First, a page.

GM: Posh. All you’re doing is agreeing with Mendelsohn’s points and not paying much attention to how he’s making them. Okay, so you found Peggy’s pregnancy unconvincing? Fine. I found it entertaining. Once again, the label “soap opera,” applied… because of similarities to well-known examples of that genre, is supposed to *mean* something, but *that* move — the idea that we should recoil at the mere application of a middlebrow term — is a signature shuffle on the poseur’s dance floor. If you don’t like the show, you don’t like it. I won’t try to convince you that you should. But if you intend to lend credence to Mendelsohn’s psychoanalysis of the Mad Men audience by painting it with soft, personally selected colors — “I, too, have thought of my parents” — then you’re giving a pass to a boneheaded arrogance that’s already stamped with higher culture: the NYRB logo. Please. “Pseudo-intellectual disdain is so very now!” Besides, nothing’s immune to this treatment. Mendelsohn admires “Battlestar?” Sorry, man. Much of what he says about Mad Men, I could easily state about Battlestar, and more. Ham-handed? Bad acting? Oversimplified politics? God, cover your eyes and pick any episode, and whenever Tricia Helfer walks onscreen in her red dress, reducing an entire show’s purported philosophical sophistication to an appraisal of how well Helfer’s purr goes with her chest, I’ll scream “nerdporn!” What Mendelsohn completely misses out on — because, as I said, he’s not interested in actual analysis, but only an easy paycheck — is that Mad Men IS Battlestar, for a crowd that can’t take space battles and the swords-and-sorcery worship of the latter show. Both shows take a run at politics, sex, women in red, flawed leaders, counterculture, war, and *especially* hidden identities, and both do it in gloriously overbaked ways disguised as dramatic sophistication. It might be interesting to get at why, as a culture, these themes are important. Or, we could be Mendelsohn’s Heroes, and summarily dismiss entire audiences with a wave of our pseudopsychological wand. Bah.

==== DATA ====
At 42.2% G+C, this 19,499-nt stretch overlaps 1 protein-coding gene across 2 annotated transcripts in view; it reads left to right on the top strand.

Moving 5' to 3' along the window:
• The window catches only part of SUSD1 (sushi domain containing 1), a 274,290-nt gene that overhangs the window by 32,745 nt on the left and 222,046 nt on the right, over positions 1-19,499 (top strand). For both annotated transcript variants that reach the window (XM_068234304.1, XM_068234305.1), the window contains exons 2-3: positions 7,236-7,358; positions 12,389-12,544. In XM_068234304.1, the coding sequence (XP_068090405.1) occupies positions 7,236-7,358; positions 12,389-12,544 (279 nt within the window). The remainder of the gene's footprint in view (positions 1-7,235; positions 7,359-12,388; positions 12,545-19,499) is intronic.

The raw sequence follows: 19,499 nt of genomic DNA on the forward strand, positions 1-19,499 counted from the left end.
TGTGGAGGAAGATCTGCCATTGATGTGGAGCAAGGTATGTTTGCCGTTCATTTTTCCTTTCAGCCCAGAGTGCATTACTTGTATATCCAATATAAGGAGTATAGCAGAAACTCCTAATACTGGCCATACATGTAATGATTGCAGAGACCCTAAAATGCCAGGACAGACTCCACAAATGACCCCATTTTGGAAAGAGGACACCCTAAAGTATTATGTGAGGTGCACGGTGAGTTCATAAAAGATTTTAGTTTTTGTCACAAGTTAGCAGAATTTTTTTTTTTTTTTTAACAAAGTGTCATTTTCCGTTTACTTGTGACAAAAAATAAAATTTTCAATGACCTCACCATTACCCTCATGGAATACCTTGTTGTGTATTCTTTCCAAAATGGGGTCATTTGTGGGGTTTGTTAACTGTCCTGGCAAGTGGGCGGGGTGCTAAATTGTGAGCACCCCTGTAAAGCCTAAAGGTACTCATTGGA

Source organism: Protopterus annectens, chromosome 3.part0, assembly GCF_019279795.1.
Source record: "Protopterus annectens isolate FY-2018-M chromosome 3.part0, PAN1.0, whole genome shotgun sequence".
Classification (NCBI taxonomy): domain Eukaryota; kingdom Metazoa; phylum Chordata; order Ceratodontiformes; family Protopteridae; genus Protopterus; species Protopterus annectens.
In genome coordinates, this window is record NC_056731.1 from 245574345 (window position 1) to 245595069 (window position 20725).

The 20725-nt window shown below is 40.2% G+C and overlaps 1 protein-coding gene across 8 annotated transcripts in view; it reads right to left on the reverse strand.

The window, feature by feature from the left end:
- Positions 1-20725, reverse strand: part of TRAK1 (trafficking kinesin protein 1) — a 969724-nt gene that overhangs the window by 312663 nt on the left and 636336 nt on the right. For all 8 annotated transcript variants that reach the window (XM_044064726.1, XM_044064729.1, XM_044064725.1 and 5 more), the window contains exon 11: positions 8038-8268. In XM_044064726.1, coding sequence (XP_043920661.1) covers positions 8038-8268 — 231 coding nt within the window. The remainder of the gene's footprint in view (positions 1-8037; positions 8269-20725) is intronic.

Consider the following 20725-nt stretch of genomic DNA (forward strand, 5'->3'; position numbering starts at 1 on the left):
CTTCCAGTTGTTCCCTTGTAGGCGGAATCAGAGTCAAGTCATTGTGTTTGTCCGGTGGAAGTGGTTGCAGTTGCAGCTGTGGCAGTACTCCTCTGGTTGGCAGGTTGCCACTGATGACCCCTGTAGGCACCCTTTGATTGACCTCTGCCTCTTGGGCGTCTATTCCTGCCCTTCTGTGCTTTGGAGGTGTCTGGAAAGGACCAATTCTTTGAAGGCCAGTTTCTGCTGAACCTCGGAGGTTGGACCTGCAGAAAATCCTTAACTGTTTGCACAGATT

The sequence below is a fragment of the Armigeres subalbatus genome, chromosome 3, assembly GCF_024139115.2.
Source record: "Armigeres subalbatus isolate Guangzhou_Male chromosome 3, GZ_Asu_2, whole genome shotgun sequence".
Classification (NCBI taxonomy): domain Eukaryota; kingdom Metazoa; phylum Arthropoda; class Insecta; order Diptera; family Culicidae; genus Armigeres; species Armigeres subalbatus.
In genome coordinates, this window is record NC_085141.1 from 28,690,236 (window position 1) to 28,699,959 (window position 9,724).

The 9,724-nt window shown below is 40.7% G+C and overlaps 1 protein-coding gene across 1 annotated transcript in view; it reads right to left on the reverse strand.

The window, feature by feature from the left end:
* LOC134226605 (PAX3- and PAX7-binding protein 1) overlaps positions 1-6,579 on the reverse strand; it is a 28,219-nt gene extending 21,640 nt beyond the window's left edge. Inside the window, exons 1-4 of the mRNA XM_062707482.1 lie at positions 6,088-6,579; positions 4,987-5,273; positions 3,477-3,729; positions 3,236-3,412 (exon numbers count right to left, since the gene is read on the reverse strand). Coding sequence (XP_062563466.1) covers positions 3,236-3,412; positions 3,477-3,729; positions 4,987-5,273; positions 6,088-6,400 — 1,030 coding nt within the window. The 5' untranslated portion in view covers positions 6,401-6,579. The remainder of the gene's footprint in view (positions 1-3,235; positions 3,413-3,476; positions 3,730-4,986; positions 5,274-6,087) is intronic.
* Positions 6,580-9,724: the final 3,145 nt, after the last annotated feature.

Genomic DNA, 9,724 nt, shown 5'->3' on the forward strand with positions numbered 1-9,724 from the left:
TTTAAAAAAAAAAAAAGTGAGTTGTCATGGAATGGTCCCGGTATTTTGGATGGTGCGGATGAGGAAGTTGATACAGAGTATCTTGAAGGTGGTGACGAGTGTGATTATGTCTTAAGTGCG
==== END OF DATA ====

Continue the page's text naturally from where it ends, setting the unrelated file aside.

RA: Sir, I appreciate the vigor of your response but, well acquainted with the clarity of your thought and the distinction of your taste, I find it impossible to believe that you were in any way ‘entertained’ by Peggy’s pregnancy; or if you wer…e entertained, entertained in the way we are entertained by a comic telling us a joke we have heard a hundred times before. That is, we are pleased because the repetition tells us that the world we leave in remains unchanged, and there is always comfort in familiarity. In the case of Peggy, as with so many of the plot turns in the show, we have an incident carrying meaning in the most ham-fisted of fashions – progressive woman is dragged down by the iron laws of an unprogressive world – if only she hadn’t fucked! And we are supposed to follow along with the absolutely unbelievable idea that a sexually active woman in 1962 would, not only have no idea that she could get pregnant, but be able to carry a child to term in absolute oblivion. It didn’t work for me and I have a hard time believing it worked for you, but, given the respect I have for you, sir, I must take you at your word. Certainly, I have no problems with soap operas, or serials, if you wish to use a less-charged term (‘soap’ by the way is no middlebrow term, it’s lowbrow. Middlebrow is Mad Men, the lowbrow that doesn’t delight in its preposterous nature). Serials are the way in which the complexity of human life – the fact that it goes on – escape the confines of the movie or mini-series. What I do have a problem with is the celebration of soap opera standards as exemplars of high art – it’s the confusion that gets me (the divorcee who supports Kennedy is another train you can see a comin’ from a long way off). You cast stones at Battlestar Galactica nerds but I say, let the man with no sin cast the first stone. What made BG fascinating for the first few seasons – and yes it succumbed to the banal into seasons three and four – was how it upended conventions of the serial form. For example, making Starbuck a woman, or in the playing with the idea of what makes a villain. I may be parroting Mendehlson, but I do know that long before I read a word of his essay. I’d tuned out Mad Men, in the way I haven’t tuned out Buffy or the Wire. I want to believe. I just don’t want to be spoon fed. Sir, the most interesting, to me, part of your discussion is the fascination of ‘hidden identities’. The threatened interior or the impossibility of there being an interior, a self. I just think Mad Men doesn’t as well as some of the others. Even Dollhouse, which I enjoy, yet realize that it’s half treacle.